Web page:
Wealth & Poverty Review ‘Housing First’ Caused the Homelessness CatastropheCrossposted at Fix Homelessness
Homelessness is a national disgrace. Large swaths of some of America’s (once) most beautiful cities are squalid squatter camps. Visit San Francisco, Portland, Seattle, or Los Angeles and you will see miles of homeless people living on the streets in tents—many openly drug-addled and soiling sidewalks with used needles and human waste.
How did the United States end up in such a filthy state? Blame ideologically driven public policies, most particularly, “Housing First,” a fine-sounding—but ultimately dysfunction-inducing—approach that thwarts ending our homelessness catastrophe.
Housing First approaches homelessness as exclusively an economic problem. Throw enough money into the assisted housing sector, the theory goes, and people will quickly get back on their feet. Never mind that the crisis is largely caused by anti-social and dysfunctional personal behaviors. What matters is giving people a free place to live.
In 2013, a law was passed by Congress requiring that all federally funded assistance programs apply the Housing First formula to ameliorating homelessness. Celebrated as a panacea, the Obama administration promised that the program could end veteran homelessness by 2015, chronic homelessness by 2016, and family homelessness by 2020. Additionally, advocates argued that the approach would end all types of homelessness by 2023—in other words, by next year.
We all know how that turned out. Based on sheer numbers alone, Housing First is clearly an abject failure resulting in lost lives, increased addiction, and spikes in crime.
The proof is in the pudding. Since 2013, homelessness has grown exponentially. As a new report (pdf) by my colleagues at the Discovery Institute demonstrates “unsheltered street homelessness rose by more than 20% even as subsidized housing vouchers went up more than 40%.”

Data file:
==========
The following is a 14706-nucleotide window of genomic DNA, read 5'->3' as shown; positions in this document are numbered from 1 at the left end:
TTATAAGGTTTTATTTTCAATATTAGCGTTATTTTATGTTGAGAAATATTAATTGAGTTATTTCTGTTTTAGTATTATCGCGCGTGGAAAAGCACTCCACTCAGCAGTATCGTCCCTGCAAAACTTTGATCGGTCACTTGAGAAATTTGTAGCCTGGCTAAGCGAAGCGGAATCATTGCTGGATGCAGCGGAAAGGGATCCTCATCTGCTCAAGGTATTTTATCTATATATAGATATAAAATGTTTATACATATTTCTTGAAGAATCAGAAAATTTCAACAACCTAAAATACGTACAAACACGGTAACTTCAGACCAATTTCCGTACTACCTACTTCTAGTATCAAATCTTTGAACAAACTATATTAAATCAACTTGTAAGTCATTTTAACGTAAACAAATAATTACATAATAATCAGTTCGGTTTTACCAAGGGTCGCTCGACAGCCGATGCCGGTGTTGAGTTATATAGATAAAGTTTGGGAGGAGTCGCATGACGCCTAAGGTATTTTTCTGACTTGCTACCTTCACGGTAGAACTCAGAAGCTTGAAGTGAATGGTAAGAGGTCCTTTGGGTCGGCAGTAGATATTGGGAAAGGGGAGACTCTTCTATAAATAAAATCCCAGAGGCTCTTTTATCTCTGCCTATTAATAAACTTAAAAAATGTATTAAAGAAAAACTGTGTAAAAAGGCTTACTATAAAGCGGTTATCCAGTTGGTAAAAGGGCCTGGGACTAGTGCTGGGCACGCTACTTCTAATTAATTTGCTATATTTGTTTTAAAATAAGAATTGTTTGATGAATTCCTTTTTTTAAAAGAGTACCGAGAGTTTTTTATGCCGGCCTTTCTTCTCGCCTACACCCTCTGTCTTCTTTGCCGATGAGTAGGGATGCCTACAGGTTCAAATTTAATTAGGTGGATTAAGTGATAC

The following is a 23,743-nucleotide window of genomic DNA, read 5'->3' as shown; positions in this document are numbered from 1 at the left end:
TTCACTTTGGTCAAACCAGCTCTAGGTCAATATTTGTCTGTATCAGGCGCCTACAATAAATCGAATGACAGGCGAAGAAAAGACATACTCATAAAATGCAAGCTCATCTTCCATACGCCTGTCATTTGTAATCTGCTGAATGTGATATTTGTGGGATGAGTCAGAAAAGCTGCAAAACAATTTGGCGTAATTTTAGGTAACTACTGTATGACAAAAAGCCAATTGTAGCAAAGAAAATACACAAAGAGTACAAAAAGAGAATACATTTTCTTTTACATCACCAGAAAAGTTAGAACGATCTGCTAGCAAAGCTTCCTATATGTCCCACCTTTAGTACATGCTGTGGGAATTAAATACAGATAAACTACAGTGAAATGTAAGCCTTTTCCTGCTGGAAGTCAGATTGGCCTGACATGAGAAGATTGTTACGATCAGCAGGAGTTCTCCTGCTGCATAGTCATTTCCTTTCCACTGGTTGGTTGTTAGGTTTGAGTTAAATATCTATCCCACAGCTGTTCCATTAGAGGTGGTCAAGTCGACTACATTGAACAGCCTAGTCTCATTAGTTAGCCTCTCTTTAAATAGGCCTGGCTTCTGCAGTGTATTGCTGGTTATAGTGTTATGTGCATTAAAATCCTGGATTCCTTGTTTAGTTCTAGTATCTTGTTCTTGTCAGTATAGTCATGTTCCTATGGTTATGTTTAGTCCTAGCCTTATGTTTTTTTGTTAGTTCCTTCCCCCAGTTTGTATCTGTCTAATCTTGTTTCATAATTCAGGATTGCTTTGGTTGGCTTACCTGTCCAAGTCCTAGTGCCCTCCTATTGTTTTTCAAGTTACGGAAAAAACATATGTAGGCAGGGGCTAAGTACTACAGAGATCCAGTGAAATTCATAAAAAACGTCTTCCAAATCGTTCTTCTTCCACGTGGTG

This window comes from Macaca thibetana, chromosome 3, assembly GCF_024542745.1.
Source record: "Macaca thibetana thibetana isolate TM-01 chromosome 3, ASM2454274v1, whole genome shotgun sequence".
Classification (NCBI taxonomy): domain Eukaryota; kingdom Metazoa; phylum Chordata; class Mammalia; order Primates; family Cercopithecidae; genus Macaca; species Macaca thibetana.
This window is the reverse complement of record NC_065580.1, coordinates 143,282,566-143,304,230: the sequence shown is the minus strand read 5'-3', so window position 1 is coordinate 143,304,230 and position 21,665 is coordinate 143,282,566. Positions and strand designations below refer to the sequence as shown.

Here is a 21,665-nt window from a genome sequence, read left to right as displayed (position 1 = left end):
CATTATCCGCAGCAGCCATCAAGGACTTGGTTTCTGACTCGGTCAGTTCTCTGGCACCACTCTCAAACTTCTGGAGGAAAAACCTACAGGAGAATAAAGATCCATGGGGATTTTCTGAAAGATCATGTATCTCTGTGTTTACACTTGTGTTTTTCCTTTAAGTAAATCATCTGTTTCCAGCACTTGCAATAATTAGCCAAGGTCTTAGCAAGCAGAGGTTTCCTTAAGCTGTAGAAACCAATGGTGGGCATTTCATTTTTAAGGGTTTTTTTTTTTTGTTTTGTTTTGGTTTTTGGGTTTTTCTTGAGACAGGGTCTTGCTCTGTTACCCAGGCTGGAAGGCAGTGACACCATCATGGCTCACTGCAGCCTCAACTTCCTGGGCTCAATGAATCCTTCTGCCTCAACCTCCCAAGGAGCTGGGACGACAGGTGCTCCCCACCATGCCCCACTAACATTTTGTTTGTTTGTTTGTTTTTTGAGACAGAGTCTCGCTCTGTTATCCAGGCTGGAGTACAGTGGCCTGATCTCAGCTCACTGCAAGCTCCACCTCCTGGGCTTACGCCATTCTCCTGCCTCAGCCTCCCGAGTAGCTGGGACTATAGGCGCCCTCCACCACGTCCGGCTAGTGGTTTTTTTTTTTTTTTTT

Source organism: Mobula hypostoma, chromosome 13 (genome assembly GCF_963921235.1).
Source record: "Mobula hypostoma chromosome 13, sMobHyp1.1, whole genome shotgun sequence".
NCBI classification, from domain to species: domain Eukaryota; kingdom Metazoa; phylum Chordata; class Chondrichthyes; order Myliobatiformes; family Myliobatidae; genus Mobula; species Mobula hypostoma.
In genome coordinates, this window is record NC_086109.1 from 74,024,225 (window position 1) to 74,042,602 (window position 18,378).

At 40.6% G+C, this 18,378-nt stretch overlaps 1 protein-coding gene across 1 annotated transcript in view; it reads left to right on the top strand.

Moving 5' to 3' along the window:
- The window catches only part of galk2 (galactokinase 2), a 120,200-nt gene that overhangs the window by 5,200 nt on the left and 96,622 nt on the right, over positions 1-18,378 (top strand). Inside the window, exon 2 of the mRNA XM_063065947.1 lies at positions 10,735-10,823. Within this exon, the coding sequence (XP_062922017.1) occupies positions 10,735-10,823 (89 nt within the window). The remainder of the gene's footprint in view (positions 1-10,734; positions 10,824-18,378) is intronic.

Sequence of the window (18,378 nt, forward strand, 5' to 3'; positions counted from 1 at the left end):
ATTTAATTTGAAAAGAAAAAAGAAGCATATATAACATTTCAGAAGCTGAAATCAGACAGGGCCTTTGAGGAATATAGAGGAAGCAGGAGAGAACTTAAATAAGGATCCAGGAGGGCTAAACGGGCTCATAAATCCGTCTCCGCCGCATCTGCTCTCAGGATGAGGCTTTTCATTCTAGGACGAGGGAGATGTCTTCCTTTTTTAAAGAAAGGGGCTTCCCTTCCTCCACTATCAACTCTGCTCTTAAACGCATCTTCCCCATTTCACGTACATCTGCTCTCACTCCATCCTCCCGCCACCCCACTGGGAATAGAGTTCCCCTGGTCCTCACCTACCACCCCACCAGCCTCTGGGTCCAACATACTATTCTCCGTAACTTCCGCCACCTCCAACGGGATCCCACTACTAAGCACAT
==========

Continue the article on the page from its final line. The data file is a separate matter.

Not coincidentally, California—the epicenter of the crisis—also went all-in for Housing First. “In 2016,” the report notes, “California enacted a law that required that every state dollar spent on homelessness be spent on Housing First programs. From 2015 (the year before the new state policy) to 2019, unsheltered street-level homelessness in California rose 47.1%. … California now boasts almost half of America’s unsheltered street-level homeless population and nearly one in four of America’s overall homeless population, even though it contains only 12% of the U.S. population.”
Other states that embraced Housing First have seen similar disastrous results. “In Seattle/King County … gun crimes tied to homelessness encampments jumped 122% during the first half of 2022. In Portland, Oregon, people experiencing homelessness comprised 50% of all arrests between 2017 and 2020, even though their share of the population was less than 2%. In New York City, the number of deaths of people experiencing homelessness more than doubled in a three-year period from 2018 to 2021, up to 640 deaths, with the most frequent cause of death being drug overdose.”